seen more remove actions than
as changes B , count(eval(action="remove")) as removals A

change quantity actions. | where removals > changes C

• Compare results of calculated fields


• Keep rows where the number of removal actions exceeds the
number of change quantity actions
C
A B

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where Command Wildcards
• The like operator supports wildcards to find patterns:
_ single character, which can be repeated
% multiple characters
| where like (field, pattern) or
| where field like "pattern"
• Examples:
| where like (user, "%dmin%")
sysadmin sapadmin redmine itmadmin administrator admin

| where like (user, "__dmin%") Note


__dmin% contains a double
redmine underscore.

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where Command like Clause – Example
Scenario index=security sourcetype=linux_secure
Display a list of user accounts that | where user like "adm%"
are like admin (adm%). | dedup user
| table user

• %dm, %dm% and _dm% all return index=security sourcetype=linux_secure


| where user like "_dm%"
an obvious user name: edmond | dedup user
| table user
• _dm misses sapadmin and
sysadmin

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where Command – isnull/isnotnull
Scenario index=sales sourcetype=vendor_sales
A sales campaign manager wants | timechart span=15m sum(price) as sum
to know which 15 minute periods | where isnull(sum)
contained no sales during the last
24 hours.

• Use isnull to find events with an empty value for a particular field
• Use isnotnull to find events that contain a non-empty value for a
particular field

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eval Command – strftime
• Use strftime to convert epoch time to a readable format
strftime(X,Y)
• Example: eval Hour=strftime(_time, "%I:%p") 07:PM
• Some variables
Time Days Month
%H 24 hour (00 to 23) %d Day of month (01 to 31) %b Abbr month name (Jan)
%T 24 hour (HMS) %w Weekday (0 to 6) %B Month name (January)
%I 12 hour (01 to 12) %F %Y-%m-%d %m Month number (01 to 12)
%M Minute (00 to 59) %a Abbreviated weekday (Sun)
%p AM or PM %A Weekday (Sunday)

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eval Command – strftime: Example
Scenario
index=sales sourcetype=vendor_sales
SalesOps needs to know when, | timechart span=1h sum(price) as h_sales
during the past 24 hours,
hourly retail sales were more than | search h_sales > 100
$100. | eval h_sales ="$"+tostring(h_sales,"commas")
| eval Hour=strftime(_time, "%b %d, %I %p") A
| table Hour, h_sales
| rename h_sales as "Hourly Sales"

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eval Command – case Function
Scenario
index=network sourcetype=cisco_wsa_squid
SecOps found a potential virus on
| eval Risk = case(x_wbrs_score >= 5,"1 Very Safe",
a user's machine. Find and
classify the number of x_wbrs_score
>= 3,"2 Safe",
internet visits by risk during the x_wbrs_score
>= 0,"3 Neutral",
past 24 hours. x_wbrs_score
>= -5,"4 Dangerous",
x_wbrs_score
< -5, "5 Very Dangerous")
| timechart count by Risk

• case takes pairs of arguments X and Y


• Expressions are read from left to right and processing on the row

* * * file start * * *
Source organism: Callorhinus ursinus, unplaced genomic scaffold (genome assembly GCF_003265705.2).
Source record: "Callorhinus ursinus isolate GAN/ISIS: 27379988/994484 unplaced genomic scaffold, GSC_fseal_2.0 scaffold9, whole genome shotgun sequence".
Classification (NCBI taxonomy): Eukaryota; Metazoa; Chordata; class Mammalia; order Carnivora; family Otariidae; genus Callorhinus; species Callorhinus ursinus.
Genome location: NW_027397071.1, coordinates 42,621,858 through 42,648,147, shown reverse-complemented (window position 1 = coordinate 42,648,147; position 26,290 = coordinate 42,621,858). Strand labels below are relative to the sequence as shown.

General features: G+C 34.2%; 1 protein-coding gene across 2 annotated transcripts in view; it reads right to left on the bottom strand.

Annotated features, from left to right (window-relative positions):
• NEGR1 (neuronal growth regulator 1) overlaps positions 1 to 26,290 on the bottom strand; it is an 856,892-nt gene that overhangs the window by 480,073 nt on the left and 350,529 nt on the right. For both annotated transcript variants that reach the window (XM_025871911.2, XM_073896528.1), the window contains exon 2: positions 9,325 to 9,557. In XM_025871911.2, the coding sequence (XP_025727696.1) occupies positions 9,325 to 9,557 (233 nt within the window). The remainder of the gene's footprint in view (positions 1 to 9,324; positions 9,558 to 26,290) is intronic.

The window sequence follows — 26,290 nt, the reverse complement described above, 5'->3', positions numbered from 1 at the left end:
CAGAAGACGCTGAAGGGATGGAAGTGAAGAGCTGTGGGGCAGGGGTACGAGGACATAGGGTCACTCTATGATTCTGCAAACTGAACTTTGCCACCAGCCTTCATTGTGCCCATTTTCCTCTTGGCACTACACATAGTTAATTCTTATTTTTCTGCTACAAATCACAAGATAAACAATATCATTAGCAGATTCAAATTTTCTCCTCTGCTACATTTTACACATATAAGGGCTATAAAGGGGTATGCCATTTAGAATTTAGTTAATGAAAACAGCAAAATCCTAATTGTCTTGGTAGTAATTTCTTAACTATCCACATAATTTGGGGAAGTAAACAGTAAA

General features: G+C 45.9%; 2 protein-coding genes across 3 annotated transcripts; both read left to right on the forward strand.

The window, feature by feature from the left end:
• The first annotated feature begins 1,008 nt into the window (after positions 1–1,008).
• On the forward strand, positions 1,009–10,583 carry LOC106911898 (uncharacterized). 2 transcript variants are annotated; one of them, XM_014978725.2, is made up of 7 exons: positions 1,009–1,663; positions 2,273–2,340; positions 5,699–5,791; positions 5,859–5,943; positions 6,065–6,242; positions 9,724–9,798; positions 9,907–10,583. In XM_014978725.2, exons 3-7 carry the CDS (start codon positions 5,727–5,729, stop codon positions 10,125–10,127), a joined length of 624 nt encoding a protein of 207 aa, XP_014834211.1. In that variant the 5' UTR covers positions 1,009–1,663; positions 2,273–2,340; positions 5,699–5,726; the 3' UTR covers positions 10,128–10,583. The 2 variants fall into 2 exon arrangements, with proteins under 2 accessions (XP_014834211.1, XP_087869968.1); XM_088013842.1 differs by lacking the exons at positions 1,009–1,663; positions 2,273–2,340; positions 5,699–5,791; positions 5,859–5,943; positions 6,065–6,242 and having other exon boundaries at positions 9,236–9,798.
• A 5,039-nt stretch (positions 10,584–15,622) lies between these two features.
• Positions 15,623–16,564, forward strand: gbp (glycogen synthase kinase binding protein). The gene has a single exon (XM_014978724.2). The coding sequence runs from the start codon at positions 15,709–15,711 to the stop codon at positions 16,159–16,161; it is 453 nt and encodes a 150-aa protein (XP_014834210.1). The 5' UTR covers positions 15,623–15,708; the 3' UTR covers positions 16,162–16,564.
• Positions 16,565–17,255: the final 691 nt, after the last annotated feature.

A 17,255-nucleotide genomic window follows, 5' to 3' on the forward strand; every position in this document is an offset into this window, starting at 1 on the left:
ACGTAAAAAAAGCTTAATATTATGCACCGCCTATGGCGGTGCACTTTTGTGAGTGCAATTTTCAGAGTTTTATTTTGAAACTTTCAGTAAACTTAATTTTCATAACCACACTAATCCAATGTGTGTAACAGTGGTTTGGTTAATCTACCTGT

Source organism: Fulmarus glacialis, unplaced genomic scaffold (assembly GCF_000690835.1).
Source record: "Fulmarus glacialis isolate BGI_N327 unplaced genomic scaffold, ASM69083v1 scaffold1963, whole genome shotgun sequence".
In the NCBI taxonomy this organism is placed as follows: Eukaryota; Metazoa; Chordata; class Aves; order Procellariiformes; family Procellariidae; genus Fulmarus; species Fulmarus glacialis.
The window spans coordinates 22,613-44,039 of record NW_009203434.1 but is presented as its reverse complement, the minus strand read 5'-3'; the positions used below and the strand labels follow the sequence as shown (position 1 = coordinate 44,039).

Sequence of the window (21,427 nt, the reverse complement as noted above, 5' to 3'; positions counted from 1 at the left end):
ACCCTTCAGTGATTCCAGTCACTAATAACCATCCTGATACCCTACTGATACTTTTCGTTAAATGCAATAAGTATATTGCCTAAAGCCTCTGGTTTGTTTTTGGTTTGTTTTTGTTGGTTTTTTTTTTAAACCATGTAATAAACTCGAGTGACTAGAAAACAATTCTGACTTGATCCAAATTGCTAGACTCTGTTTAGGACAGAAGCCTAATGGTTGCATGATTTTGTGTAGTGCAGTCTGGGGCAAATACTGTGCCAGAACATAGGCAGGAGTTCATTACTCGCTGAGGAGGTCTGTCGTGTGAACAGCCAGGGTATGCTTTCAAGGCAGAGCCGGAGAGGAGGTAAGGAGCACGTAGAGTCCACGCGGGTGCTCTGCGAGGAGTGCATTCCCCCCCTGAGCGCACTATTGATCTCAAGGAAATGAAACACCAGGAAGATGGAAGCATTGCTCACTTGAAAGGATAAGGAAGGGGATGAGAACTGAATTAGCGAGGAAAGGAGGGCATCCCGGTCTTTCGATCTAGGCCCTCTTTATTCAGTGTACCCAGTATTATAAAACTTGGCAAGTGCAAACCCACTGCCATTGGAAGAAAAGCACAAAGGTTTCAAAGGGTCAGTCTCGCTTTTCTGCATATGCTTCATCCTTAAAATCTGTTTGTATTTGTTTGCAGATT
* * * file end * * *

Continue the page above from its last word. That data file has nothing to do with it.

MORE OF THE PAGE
stops when it evaluates to TRUE
• If none are TRUE, the function defaults to NULL

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eval Command – case Function Example
Scenario index=network sourcetype=cisco_wsa_squid
SecOps found a potential virus on | eval Risk = case(x_wbrs_score >= 5,"1 Very Safe",
a user's machine. Find and
x_wbrs_score
>= 3,"2 Safe",
classify the number of
internet visits by risk during the x_wbrs_score
>= 0,"3 Neutral",
past 24 hours. x_wbrs_score
>= -5,"4 Dangerous",
x_wbrs_score
< -5, "5 Very Dangerous")
| timechart count by Risk

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case Function – Setting the Default
• If you choose not to suppress index=network sourcetype=cisco_wsa_squid
| eval Risk = case(x_wbrs_score >= 5,"1 Very Safe",
the NULL value, reset it to x_wbrs_score >= 3,"2 Safe",
x_wbrs_score >= 0,"3 Neutral",
something meaningful x_wbrs_score >= -5,"4 Dangerous",
x_wbrs_score < -5, "5 Very Dangerous",
• To do this, use 1==1, 1==1, "Not Known")
"string" as the last match | timechart count by Risk

condition
• Since 1==1 is always true:
– All remaining events
match this condition
– "string" is applied to
these events

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eval Command – replace Function
• Use the replace function to replace field values at search time
using a regular expression ("RegEx")
• Very useful in masking data such as account numbers, IP
addresses, etc.
• Note that replace does not alter indexed data, but it does alter the
data in tables, charts, and reports for distribution to others
• Can use a regular expression in the replace function
• Example, mask an IP address
| eval clientip = replace(clientip,"(\d+\.\d+)\S+","\1.xx.xx")
Example output: 201.28.xx.xx
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eval Command – replace Function (cont.)
Scenario index=sales sourcetype=sales_entries
The Legal department wants to be sure | top AcctCode
customer account number data is not exposed.
Find the count of sales in the last hour by
| eval AcctCode = replace(AcctCode,"(\d{4}-).*","\1xxxx")
account number. Mask the account number.

• Sourcetype "sales_entries" contains a field, AcctCode in the


form dddd-dddd
• Using regex:
– Replace account code by retaining the first 4 digits and the hyphen
(\d{4}-)
– Replace what follows (.*) with xxxx
• Placing eval before top can be less efficient
– All events, not just the 10 values resulting from top, are masked
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eval Command – replace Function Example

Note
While the field in the report is
masked, the field is not masked in
the raw event.